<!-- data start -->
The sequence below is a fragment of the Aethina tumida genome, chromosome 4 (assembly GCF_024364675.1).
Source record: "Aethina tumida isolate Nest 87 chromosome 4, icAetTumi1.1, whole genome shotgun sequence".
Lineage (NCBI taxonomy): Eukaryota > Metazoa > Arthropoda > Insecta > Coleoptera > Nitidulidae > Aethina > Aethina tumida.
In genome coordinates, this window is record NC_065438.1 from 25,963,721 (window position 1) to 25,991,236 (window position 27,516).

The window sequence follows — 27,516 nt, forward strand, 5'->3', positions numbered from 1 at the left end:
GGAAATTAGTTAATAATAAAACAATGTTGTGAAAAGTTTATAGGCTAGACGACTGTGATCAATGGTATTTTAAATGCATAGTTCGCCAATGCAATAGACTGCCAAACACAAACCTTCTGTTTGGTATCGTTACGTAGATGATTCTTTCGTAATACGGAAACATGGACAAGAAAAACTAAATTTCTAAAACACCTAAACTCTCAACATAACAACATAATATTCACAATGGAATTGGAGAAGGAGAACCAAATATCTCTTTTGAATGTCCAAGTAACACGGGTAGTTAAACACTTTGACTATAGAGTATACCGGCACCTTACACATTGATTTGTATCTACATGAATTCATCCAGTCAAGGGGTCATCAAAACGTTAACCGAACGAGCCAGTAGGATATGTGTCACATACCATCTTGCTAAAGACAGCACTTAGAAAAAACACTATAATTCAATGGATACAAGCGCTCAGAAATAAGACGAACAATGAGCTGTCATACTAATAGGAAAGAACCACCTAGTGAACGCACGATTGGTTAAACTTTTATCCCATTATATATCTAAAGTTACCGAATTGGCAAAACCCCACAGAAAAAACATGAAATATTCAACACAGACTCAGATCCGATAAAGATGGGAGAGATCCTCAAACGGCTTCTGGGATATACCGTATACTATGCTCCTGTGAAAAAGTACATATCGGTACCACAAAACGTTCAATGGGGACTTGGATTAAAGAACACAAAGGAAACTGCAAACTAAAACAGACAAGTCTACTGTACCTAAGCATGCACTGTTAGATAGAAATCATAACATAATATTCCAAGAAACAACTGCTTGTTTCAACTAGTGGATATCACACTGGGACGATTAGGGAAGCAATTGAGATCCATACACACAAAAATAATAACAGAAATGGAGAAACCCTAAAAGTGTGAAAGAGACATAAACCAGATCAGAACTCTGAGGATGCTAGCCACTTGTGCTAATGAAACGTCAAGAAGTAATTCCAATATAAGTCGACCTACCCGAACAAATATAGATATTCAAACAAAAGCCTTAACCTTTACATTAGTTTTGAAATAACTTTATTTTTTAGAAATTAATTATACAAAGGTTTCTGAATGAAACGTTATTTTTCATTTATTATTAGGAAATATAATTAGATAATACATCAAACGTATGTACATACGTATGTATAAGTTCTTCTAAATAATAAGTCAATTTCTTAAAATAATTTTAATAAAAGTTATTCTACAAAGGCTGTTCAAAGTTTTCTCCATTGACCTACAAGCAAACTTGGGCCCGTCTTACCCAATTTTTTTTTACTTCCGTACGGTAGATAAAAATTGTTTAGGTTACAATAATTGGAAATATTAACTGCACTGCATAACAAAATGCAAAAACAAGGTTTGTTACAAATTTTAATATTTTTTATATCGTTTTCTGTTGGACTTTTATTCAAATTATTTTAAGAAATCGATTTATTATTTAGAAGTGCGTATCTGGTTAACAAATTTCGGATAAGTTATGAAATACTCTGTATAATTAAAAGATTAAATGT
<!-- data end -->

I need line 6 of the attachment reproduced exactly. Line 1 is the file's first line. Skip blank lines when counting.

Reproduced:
GGAAATTAGTTAATAATAAAACAATGTTGTGAAAAGTTTATAGGCTAGACGACTGTGATCAATGGTATTTTAAATGCATAGTTCGCCAATGCAATAGACTGCCAAACACAAACCTTCTGTTTGGTATCGTTACGTAGATGATTCTTTCGTAATACGGAAACATGGACAAGAAAAACTAAATTTCTAAAACACCTAAACTCTCAACATAACAACATAATATTCACAATGGAATTGGAGAAGGAGAACCAAATATCTCTTTTGAATGTCCAAGTAACACGGGTAGTTAAACACTTTGACTATAGAGTATACCGGCACCTTACACATTGATTTGTATCTACATGAATTCATCCAGTCAAGGGGTCATCAAAACGTTAACCGAACGAGCCAGTAGGATATGTGTCACATACCATCTTGCTAAAGACAGCACTTAGAAAAAACACTATAATTCAATGGATACAAGCGCTCAGAAATAAGACGAACAATGAGCTGTCATACTAATAGGAAAGAACCACCTAGTGAACGCACGATTGGTTAAACTTTTATCCCATTATATATCTAAAGTTACCGAATTGGCAAAACCCCACAGAAAAAACATGAAATATTCAACACAGACTCAGATCCGATAAAGATGGGAGAGATCCTCAAACGGCTTCTGGGATATACCGTATACTATGCTCCTGTGAAAAAGTACATATCGGTACCACAAAACGTTCAATGGGGACTTGGATTAAAGAACACAAAGGAAACTGCAAACTAAAACAGACAAGTCTACTGTACCTAAGCATGCACTGTTAGATAGAAATCATAACATAATATTCCAAGAAACAACTGCTTGTTTCAACTAGTGGATATCACACTGGGACGATTAGGGAAGCAATTGAGATCCATACACACAAAAATAATAACAGAAATGGAGAAACCCTAAAAGTGTGAAAGAGACATAAACCAGATCAGAACTCTGAGGATGCTAGCCACTTGTGCTAATGAAACGTCAAGAAGTAATTCCAATATAAGTCGACCTACCCGAACAAATATAGATATTCAAACAAAAGCCTTAACCTTTACATTAGTTTTGAAATAACTTTATTTTTTAGAAATTAATTATACAAAGGTTTCTGAATGAAACGTTATTTTTCATTTATTATTAGGAAATATAATTAGATAATACATCAAACGTATGTACATACGTATGTATAAGTTCTTCTAAATAATAAGTCAATTTCTTAAAATAATTTTAATAAAAGTTATTCTACAAAGGCTGTTCAAAGTTTTCTCCATTGACCTACAAGCAAACTTGGGCCCGTCTTACCCAATTTTTTTTTACTTCCGTACGGTAGATAAAAATTGTTTAGGTTACAATAATTGGAAATATTAACTGCACTGCATAACAAAATGCAAAAACAAGGTTTGTTACAAATTTTAATATTTTTTATATCGTTTTCTGTTGGACTTTTATTCAAATTATTTTAAGAAATCGATTTATTATTTAGAAGTGCGTATCTGGTTAACAAATTTCGGATAAGTTATGAAATACTCTGTATAATTAAAAGATTAAATGT